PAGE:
How Polymorphism Works in C++

By Stephen R. Davis

As a fence straddler, C++ supports both early and late binding. Any given programming language can support either early or late binding based upon the whims of its developers. Older languages like C tend to support early binding alone. Recent languages like Java and C# support only late binding.

You may be surprised that the default for C++ is early binding. The output of the OverloadOverride program the way it appears is as follows:

We're in Student::calcTuition
We're in Student::calcTuition
Press Enter to continue...

The reason is simple, if a little dated. First, C++ has to act as much like C as possible by default to retain upward compatibility with its predecessor. Second, polymorphism adds a small amount of overhead to every function call both in terms of data storage and code needed to perform the call.

The founders of C++ were concerned that any additional overhead would be used as a reason not to adopt C++ as the system’s language of choice, so they made the more efficient early binding the default.

To make a member function polymorphic, the programmer must flag the function with the C++ keyword virtual, as shown in the following modification to the declaration in the OverloadOveride program:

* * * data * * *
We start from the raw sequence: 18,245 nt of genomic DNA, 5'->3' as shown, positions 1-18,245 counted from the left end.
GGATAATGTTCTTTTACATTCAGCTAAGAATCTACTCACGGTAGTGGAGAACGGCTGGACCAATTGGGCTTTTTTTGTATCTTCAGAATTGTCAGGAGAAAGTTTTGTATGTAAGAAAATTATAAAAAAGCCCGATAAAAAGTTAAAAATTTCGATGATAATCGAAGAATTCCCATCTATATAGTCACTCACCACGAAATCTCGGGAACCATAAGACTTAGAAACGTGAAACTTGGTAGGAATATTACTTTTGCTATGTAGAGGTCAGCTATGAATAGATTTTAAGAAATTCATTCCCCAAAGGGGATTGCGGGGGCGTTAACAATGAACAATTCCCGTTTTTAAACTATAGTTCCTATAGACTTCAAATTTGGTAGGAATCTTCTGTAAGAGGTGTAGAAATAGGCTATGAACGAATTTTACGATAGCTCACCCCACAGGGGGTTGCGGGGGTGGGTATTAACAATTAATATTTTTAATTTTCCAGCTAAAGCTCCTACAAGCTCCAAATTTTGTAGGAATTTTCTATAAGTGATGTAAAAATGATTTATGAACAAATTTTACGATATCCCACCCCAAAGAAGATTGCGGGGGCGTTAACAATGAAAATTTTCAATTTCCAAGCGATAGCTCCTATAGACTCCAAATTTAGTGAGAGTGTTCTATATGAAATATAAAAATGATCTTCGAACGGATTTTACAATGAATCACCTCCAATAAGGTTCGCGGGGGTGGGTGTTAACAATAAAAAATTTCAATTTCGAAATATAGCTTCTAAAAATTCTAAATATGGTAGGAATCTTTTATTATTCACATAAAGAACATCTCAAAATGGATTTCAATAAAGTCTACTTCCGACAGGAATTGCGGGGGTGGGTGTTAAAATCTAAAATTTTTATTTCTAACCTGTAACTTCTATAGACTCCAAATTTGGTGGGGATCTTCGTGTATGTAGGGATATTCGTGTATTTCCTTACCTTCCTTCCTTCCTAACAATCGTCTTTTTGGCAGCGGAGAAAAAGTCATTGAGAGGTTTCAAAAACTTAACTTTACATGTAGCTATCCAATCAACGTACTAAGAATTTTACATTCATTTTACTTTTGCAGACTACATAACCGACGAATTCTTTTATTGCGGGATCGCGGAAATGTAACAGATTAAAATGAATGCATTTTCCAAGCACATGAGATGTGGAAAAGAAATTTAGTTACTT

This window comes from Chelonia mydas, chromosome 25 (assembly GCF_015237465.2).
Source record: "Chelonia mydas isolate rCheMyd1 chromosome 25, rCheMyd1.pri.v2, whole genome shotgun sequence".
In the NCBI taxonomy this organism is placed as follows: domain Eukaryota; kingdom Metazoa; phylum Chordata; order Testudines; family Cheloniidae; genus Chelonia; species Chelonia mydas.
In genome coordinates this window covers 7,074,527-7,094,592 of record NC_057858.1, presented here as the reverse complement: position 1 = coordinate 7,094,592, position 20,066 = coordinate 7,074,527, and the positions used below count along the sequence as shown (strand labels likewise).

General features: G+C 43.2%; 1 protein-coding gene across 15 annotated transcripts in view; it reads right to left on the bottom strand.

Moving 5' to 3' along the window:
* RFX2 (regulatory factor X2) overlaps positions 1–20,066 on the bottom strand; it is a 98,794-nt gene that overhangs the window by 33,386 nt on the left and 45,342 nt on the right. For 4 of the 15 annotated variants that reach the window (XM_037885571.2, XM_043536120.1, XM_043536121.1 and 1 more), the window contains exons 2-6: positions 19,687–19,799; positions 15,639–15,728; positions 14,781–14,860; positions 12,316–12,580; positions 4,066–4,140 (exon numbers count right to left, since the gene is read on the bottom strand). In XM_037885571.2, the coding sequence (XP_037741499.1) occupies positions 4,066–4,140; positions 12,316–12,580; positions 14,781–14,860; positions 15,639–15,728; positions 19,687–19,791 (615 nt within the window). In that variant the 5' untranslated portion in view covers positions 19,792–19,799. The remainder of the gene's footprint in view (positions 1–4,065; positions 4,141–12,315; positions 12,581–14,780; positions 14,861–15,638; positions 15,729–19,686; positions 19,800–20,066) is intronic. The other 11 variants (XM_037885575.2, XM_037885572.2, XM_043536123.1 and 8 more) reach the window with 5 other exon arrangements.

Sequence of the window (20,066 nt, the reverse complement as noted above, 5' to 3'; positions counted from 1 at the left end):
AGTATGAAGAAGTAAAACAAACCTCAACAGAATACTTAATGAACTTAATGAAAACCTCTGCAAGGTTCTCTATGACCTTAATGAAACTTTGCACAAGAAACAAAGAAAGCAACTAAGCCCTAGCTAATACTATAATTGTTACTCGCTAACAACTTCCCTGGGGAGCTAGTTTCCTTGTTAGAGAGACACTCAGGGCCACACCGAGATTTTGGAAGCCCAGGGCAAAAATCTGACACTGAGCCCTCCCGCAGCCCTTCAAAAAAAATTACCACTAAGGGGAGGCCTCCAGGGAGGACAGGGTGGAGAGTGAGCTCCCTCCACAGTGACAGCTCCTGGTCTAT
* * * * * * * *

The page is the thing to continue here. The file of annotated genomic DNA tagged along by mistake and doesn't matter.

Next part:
class Student
{
  public:
    virtual void calcTuition()
    {
        cout << "We're in Student::calcTuition" << endl;
    }
};

The keyword virtual that tells C++ that calcTuition() is a polymorphic member function. That is to say, declaring calcTuition() virtual means that calls to it will be bound late if there is any doubt as to the run-time type of the object with which calcTuition() is called.

Executing the OverloadOveride program with calcTuition() declared virtual generates the following output:

We're in Student::calcTuition
We're in GraduateStudent::calcTuition
Press Enter to continue...

If you’re comfortable with the debugger that comes with your C++ environment, you really should single-step through this example. It’s so cool to see the program single-step into Student::calcTuition() the first time that fn() is called but into GraduateStudent::calcTuition() on the second call. You cannot truly appreciate polymorphism until you’ve tried it.

You need to declare the function virtual only in the base class. The “virtualness” is carried down to the subclass automatically. Sometimes, however, programmers follow the coding standard of declaring the function virtual everywhere (virtually).